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White House press corps can't think on its feet
Scripps Howard News Service


May 04, 2005

Standing behind the podium in the East Room during his prime time press conference, President Bush was frankly surprised. Not about what was being asked, but about what wasn't.

It turns out that we have a mutual frustration, President Bush and I. It's about the White House press corps. We don't think it is doing a very good job at these news conferences.

Today, we have a valuable insight into the president's thinking, thanks to a rare confluence of journalism and politics that I'll explain later. (Hint: I didn't dig up this insight through investigative reporting; I interviewed another journalist who was in two right places at two right times.)

On Thursday night, the president figured he'd just made some big news - he began by announcing the first details of his Social Security reform plan and telegraphed hints that begged new questions.

He had promised: "All Americans born before 1950 will receive the full benefits." So will those born after 1950 face cuts in their benefits? Even though his staff withheld releasing its Social Security fact sheet until the conference started, Bush expected some tough questions on his plan and was prepared to reveal a few more details.

But in almost one hour, those questions weren't asked. Not until after three of America's once-proud, now shameless networks of broadcast news unplugged the president as he was talking to the nation. CBS switched to Survivor, Fox to Paris Hilton, NBC to Donald Trump. ABC was the only commercial broadcast network to continue covering the news.

Millions of Americans who were force-fed The Donald, The Survivor or The Eyeful Tower missed the night's final question - the one they most needed to hear answered. Ron Hutcheson, of Knight Ridder newspapers, noted that Bush's promise that future benefits would be no lower than they are now "probably won't mean much," unadjusted for inflation. He also asked about Bush's disclosure that his plan would feature a sliding scale of means-testing by which benefits for the lowest income people would increase more rapidly than for the rest.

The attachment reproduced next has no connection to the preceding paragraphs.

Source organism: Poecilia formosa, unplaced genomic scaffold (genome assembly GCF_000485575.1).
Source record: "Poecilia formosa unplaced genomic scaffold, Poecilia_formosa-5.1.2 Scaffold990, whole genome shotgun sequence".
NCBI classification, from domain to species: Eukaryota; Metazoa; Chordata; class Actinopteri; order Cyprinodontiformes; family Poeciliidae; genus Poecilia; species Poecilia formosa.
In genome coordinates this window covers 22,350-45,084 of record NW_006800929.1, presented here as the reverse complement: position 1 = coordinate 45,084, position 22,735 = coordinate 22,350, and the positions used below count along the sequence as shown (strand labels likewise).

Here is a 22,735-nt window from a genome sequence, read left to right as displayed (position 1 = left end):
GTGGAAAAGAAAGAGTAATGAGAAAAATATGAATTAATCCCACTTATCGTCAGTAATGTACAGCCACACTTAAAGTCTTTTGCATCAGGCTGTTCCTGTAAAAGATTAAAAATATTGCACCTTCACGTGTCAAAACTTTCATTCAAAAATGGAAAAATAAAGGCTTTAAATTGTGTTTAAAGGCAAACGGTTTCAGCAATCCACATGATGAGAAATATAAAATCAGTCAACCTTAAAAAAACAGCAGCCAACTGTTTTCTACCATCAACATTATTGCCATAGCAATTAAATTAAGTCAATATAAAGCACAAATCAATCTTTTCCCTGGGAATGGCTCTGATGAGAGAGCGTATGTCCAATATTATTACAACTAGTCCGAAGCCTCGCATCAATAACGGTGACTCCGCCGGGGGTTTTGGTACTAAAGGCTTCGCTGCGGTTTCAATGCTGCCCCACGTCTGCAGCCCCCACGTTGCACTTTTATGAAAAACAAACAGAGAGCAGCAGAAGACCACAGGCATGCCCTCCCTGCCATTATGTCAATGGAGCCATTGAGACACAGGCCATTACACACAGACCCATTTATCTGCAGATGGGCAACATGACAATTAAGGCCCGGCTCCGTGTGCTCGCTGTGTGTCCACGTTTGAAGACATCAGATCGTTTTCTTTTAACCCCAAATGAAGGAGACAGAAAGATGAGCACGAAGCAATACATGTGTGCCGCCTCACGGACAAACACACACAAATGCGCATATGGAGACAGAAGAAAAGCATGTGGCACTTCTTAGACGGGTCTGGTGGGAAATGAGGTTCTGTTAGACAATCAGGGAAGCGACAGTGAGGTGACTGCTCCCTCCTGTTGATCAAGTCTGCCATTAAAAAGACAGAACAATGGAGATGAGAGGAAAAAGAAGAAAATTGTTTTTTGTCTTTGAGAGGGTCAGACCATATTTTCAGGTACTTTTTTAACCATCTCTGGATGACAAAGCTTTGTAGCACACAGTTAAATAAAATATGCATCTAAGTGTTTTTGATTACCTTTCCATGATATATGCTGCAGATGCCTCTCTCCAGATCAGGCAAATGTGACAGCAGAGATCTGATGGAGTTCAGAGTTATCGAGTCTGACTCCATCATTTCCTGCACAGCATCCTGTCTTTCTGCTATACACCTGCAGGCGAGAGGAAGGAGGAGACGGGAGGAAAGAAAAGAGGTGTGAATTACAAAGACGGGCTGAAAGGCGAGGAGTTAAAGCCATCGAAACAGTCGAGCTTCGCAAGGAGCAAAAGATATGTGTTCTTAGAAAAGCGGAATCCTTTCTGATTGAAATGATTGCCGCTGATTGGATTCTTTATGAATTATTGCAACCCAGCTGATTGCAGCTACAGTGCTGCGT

In answering, the president revealed that 30 percent of Americans would be in this lower income group whose benefits would rise most rapidly. So 70 percent of Americans are going to have benefits rising at a lower rate? Middle class Americans would face de facto cuts in benefits in 2055 compared to what they are promised under the current rules? (Yes. Social Security officials estimate that all earning more than $25,000 would face de facto cuts in benefits - ranging from 20 percent to 40 percent for those making more than $90,000 a year.)

Bush's plan anticipates that these cuts - to make the system solvent - will be made up by significant gains from personal account investments in the stock market.

Fast-Forward: On Saturday night, Knight Ridder's Hutcheson, in another role as president of the White House Correspondents Association, was seated alongside Bush at the group's annual black tie dinner. "The president told me he appreciated my question - and that he was surprised that it hadn't been asked until the very last question," Hutcheson told me. (Yes, this is one of those times when one journalist has interviewed another to discover the thinking of the man we both cover. Hutch is my on-the-record source.) The president had more details to share, but time ran out.

Bush has made no secret that he has little use for formal prime time television news conference extravaganzas, where reporters write out their questions in advance so they can look good and sound sharp for their families, friends and bosses.

Indeed, this press conference included the usual time-wasters.

Temperature-taking questions: Are you frustrated by Congress?

Silly questions: About polls and whether he thinks he's responsible for Washington's "poisonous" political atmosphere? (He does not.)

And: "I'd just like to ask, simply, what's your view of the economy right now?"

On this occasion, the White House outsmarted itself by failing to brief the reporters in advance so they could ask informed (if not intelligent) questions that would have permitted Bush to better inform Americans about his Social Security plan.

But mainly, once again, many in the White House press corps undersmarted themselves by failing to think on their seats and on their feet. They failed to press a president who was primed to make even more prime time news.


Martin Schram writes political analysis for Scripps Howard News Service.
E-mail him at martin.schram(at)

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